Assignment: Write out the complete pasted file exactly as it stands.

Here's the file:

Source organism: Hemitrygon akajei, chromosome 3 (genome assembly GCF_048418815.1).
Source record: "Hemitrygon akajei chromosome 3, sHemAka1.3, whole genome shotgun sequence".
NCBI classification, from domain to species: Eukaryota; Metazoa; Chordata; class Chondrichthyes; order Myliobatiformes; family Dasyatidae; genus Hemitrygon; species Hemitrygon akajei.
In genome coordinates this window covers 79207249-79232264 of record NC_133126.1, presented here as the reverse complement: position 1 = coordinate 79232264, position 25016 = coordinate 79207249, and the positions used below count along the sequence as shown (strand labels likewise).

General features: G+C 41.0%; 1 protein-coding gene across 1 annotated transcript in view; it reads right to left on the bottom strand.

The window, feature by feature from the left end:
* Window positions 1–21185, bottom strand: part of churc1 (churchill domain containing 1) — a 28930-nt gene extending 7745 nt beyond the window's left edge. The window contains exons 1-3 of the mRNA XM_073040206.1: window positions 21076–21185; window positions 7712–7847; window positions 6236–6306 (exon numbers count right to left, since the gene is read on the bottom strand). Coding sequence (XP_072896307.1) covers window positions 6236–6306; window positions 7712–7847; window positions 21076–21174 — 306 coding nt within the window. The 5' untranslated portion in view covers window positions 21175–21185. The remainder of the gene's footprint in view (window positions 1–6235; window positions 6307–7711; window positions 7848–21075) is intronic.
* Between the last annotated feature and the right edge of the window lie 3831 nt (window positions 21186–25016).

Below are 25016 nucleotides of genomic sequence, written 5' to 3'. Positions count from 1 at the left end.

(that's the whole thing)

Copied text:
Source organism: Hemitrygon akajei, chromosome 3 (genome assembly GCF_048418815.1).
Source record: "Hemitrygon akajei chromosome 3, sHemAka1.3, whole genome shotgun sequence".
NCBI classification, from domain to species: Eukaryota; Metazoa; Chordata; class Chondrichthyes; order Myliobatiformes; family Dasyatidae; genus Hemitrygon; species Hemitrygon akajei.
In genome coordinates this window covers 79207249-79232264 of record NC_133126.1, presented here as the reverse complement: position 1 = coordinate 79232264, position 25016 = coordinate 79207249, and the positions used below count along the sequence as shown (strand labels likewise).

General features: G+C 41.0%; 1 protein-coding gene across 1 annotated transcript in view; it reads right to left on the bottom strand.

The window, feature by feature from the left end:
* Window positions 1–21185, bottom strand: part of churc1 (churchill domain containing 1) — a 28930-nt gene extending 7745 nt beyond the window's left edge. The window contains exons 1-3 of the mRNA XM_073040206.1: window positions 21076–21185; window positions 7712–7847; window positions 6236–6306 (exon numbers count right to left, since the gene is read on the bottom strand). Coding sequence (XP_072896307.1) covers window positions 6236–6306; window positions 7712–7847; window positions 21076–21174 — 306 coding nt within the window. The 5' untranslated portion in view covers window positions 21175–21185. The remainder of the gene's footprint in view (window positions 1–6235; window positions 6307–7711; window positions 7848–21075) is intronic.
* Between the last annotated feature and the right edge of the window lie 3831 nt (window positions 21186–25016).

Below are 25016 nucleotides of genomic sequence, written 5' to 3'. Positions count from 1 at the left end.